European Data Transfers: ECJ Advocate General Greenlights Standard Contractual Clauses

December 20, 2019

Following a legal challenge to the validity of data transfers from organizations in Europe to organizations in countries like the United States, the opinion of the Advocate General (AG) of the Court of Justice of the European Union (ECJ) in Case C‑311/18 on the use of the European Union’s standard contractual clauses (SCCs) gave such transfers a green light to proceed. Although the AG’s opinion is not binding on the ECJ, it is often followed; the ECJ’s final decision is expected shortly.

Case C‑311/18 is important, given that SCCs (for data transfers to controllers and to processors located outside Europe) are widely used by thousands of organizations. The main plaintiff in the case, well-known privacy activist Max Schrems, who launched the case that invalidated the former EU–US Safe Harbor framework, had argued that European data exporters should not be allowed to transfer users’ data to the United States because that information could be turned over to US government agencies, including intelligence agencies, in certain cases without due process for the EU data subjects.

The governments of Ireland, Germany, Austria, Belgium, Netherlands, and Portugal and the European Data Protection board filed opinions, or amicus briefs, with the ECJ. The AG’s opinion is a nonbinding advisory opinion to the ECJ.


In the AG’s detailed opinion, Henrik Saugmandsgaard Øe suggests that there is “nothing to affect the validity of EU Decision 2010/87” (the European Commission’s February 2010 decision on the adequacy of data protection that SCCs provide between data controllers and data processors). The basis for the AG’s opinion is as follows:

  • EU law applies “to transfers of personal data to a third country where those transfers form part of a commercial activity, even though the transferred data might undergo processing, by the public authorities of that third country, for the purposes of national security.”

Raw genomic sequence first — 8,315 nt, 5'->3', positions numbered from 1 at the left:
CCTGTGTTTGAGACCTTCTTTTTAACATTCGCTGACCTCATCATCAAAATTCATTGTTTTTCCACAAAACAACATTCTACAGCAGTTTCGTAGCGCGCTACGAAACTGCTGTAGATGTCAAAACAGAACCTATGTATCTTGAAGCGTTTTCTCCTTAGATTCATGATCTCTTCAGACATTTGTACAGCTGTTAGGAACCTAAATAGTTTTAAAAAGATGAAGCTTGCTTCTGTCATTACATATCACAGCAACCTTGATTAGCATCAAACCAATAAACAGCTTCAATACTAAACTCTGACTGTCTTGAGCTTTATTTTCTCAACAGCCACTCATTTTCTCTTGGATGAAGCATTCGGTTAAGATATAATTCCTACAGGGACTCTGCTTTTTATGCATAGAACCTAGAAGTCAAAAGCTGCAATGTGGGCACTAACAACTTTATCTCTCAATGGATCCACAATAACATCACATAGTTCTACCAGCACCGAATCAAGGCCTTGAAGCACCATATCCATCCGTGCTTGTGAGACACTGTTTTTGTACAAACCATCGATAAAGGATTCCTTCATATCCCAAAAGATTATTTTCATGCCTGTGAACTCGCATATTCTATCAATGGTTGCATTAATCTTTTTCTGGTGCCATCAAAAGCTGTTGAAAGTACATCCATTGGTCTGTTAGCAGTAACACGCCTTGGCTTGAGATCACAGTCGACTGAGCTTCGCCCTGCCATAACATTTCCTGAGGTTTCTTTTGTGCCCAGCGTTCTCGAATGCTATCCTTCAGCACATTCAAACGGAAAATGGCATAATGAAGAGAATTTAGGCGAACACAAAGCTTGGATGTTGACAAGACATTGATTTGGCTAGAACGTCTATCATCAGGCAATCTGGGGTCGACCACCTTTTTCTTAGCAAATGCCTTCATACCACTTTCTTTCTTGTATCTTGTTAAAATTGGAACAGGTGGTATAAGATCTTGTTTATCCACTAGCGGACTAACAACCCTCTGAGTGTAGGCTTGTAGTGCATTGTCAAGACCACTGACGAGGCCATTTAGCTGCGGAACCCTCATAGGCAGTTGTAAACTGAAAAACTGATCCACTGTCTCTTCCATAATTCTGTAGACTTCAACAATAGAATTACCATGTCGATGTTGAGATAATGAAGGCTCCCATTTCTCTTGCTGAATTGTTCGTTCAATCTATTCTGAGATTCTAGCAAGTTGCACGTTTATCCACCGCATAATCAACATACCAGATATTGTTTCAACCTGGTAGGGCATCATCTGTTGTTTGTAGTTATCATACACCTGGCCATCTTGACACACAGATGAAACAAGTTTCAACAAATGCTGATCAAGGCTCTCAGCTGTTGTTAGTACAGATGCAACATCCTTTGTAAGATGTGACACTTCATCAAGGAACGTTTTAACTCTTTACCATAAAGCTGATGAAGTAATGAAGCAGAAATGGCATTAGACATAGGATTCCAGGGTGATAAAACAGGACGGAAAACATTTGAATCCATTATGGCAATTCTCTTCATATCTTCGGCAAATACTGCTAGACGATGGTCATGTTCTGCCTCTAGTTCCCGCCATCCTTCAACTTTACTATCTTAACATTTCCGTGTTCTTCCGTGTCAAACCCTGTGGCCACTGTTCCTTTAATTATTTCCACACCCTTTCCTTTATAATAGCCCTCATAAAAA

• SCCs “provide a general mechanism applicable to transfers irrespective of the third country of destination and the level of protection guaranteed there,” which is why they are used for data exports to organizations in countries that do not benefit from European Commission adequacy decisions.[1]
  • The AG considered that the validity of SCCs depends on “whether there are sufficiently sound mechanisms to ensure that transfers based on the standard contractual clauses are suspended or prohibited where those clauses are breached or impossible to honour.” This means that it is incumbent on a data exporter to suspend the data transfer flow if it has a reasonable basis to believe or suspect that the SCCs are being breached or cannot be implemented by the data importer.

The AG states that “the validity of that decision does not depend on the level of protection that exists in each third country to which data might be transferred.” This is because SCCs themselves provide the contractual protections for data subjects’ rights as well as a comparable standard to European data protection law (under the former European Data Protection Directive, now replaced by the General Data Protection Regulation).

Certainty for International Organizations

The good news is that the AG suggests that EU Decision 2010/87 is valid. Otherwise, thousands of data flows that have relied on SCCs for nearly 10 years would have been invalidated. We anticipate that the ECJ decision will be along the same lines as the AG’s opinion.

Role of Data Protection Authorities

As the AG observes, if one data protection authority (DPA) suspended data flow to the United States or any other country without an adequacy determination it would create havoc. Suspending data flow is such a drastic measure that is only imaginable in specific cases and under certain conditions:

  • The AG states that a DPA “must examine with all due diligence the complaint lodged by a person whose data are alleged to be transferred to a third country in breach of the SCC.”
  • The DPA must also use its “discretion” and must only suspend “the transfer . . . if it concludes that the standard contractual clauses are not being complied with and that appropriate protection of the data transferred cannot be ensured by other means.”
  • The DPA must also provide a reasoned opinion that could then be scrutinized by a competent court. There is also the possibly that data subjects will claim remedies as third parties under the provisions of the SCC.


If you have any questions or would like more information on the issues discussed in this LawFlash, please contact any of the following Morgan Lewis lawyers:

Washington, DC
Ronald Del Sesto
Dr. Axel Spies 

Gregory Parks
Ezra Church 

San Francisco
Reece Hirsch

[1] These countries (other than the European Economic Area) are Andorra, Argentina, Canada, Faroe Islands, Guernsey, Isle of Man, Israel, Japan, Jersey, New Zealand, Switzerland, and Uruguay (note the United Kingdom does not have an adequacy determination for post-Brexit purposes, meaning data transfers to the United Kingdom will be restricted, similar to data transfers to the United States).